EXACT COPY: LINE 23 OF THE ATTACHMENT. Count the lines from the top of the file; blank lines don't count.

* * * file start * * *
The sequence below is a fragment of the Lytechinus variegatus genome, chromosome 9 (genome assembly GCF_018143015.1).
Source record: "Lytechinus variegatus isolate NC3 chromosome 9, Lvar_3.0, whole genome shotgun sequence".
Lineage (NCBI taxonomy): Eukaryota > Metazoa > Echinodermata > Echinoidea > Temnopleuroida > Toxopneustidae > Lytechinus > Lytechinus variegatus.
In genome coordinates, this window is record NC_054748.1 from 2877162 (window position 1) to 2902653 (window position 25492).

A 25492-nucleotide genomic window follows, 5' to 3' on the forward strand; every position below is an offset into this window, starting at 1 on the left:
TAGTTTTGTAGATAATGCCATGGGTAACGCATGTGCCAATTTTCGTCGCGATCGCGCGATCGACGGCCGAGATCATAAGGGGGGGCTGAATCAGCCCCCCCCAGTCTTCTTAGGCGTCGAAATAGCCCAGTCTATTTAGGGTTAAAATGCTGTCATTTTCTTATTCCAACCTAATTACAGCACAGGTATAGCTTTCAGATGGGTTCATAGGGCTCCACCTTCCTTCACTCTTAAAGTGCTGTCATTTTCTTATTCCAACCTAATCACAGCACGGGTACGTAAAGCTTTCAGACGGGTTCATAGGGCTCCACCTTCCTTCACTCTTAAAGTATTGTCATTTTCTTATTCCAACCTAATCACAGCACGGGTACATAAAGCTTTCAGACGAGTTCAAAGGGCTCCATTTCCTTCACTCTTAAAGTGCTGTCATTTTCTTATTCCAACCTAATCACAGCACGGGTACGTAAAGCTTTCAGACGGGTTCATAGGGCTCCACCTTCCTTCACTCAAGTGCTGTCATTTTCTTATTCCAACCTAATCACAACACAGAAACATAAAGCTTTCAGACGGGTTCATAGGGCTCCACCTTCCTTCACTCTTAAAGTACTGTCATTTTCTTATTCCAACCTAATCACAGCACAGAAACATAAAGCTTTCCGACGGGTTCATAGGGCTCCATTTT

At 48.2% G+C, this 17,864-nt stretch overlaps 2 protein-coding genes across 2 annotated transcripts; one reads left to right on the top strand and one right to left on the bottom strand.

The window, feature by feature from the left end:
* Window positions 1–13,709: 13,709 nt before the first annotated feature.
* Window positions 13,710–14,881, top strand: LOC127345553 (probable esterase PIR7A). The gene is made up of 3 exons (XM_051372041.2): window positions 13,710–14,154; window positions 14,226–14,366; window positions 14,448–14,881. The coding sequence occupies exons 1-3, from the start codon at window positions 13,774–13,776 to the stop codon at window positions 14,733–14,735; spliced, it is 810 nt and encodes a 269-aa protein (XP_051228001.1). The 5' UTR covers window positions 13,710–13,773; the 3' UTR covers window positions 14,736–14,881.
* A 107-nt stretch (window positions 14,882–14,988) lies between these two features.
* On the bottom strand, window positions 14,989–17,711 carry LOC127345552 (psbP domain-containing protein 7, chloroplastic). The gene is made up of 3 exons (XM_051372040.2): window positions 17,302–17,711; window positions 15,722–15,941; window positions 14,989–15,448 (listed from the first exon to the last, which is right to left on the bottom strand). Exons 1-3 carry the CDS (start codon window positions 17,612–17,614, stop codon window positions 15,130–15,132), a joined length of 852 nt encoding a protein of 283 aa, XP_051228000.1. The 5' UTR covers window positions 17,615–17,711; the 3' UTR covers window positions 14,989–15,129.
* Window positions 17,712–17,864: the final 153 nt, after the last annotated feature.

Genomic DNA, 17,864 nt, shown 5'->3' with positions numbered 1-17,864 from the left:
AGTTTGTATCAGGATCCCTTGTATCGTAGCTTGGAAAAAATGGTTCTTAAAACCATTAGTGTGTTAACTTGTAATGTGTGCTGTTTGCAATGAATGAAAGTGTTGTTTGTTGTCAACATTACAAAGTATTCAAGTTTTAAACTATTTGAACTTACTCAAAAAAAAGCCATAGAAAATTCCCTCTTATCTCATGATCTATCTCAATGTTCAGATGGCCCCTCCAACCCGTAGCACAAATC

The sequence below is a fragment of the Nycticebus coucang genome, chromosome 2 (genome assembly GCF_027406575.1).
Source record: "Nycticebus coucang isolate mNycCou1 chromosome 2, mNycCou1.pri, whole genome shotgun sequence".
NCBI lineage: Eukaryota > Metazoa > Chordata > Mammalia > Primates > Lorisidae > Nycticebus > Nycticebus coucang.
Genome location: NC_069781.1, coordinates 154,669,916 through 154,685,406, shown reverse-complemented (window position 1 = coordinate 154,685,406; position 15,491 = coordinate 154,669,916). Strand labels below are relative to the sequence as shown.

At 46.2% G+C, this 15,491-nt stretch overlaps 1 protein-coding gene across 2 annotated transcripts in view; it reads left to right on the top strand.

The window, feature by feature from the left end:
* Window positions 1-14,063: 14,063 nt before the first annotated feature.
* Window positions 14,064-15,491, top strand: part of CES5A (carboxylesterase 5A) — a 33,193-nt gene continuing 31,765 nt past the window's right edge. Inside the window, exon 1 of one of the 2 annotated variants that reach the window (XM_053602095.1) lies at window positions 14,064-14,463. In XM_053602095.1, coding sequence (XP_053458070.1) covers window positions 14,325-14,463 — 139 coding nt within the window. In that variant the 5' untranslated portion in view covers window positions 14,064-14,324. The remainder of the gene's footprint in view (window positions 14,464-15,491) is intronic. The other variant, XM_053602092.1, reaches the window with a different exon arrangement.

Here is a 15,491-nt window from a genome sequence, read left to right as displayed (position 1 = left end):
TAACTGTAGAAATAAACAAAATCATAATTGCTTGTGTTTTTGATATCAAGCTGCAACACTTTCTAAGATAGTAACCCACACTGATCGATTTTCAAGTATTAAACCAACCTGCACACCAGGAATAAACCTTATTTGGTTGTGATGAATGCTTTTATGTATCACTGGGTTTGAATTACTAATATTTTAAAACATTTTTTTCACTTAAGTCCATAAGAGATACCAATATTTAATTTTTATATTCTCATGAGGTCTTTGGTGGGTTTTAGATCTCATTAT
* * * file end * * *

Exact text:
* Window positions 14,064-15,491, top strand: part of CES5A (carboxylesterase 5A) — a 33,193-nt gene continuing 31,765 nt past the window's right edge. Inside the window, exon 1 of one of the 2 annotated variants that reach the window (XM_053602095.1) lies at window positions 14,064-14,463. In XM_053602095.1, coding sequence (XP_053458070.1) covers window positions 14,325-14,463 — 139 coding nt within the window. In that variant the 5' untranslated portion in view covers window positions 14,064-14,324. The remainder of the gene's footprint in view (window positions 14,464-15,491) is intronic. The other variant, XM_053602092.1, reaches the window with a different exon arrangement.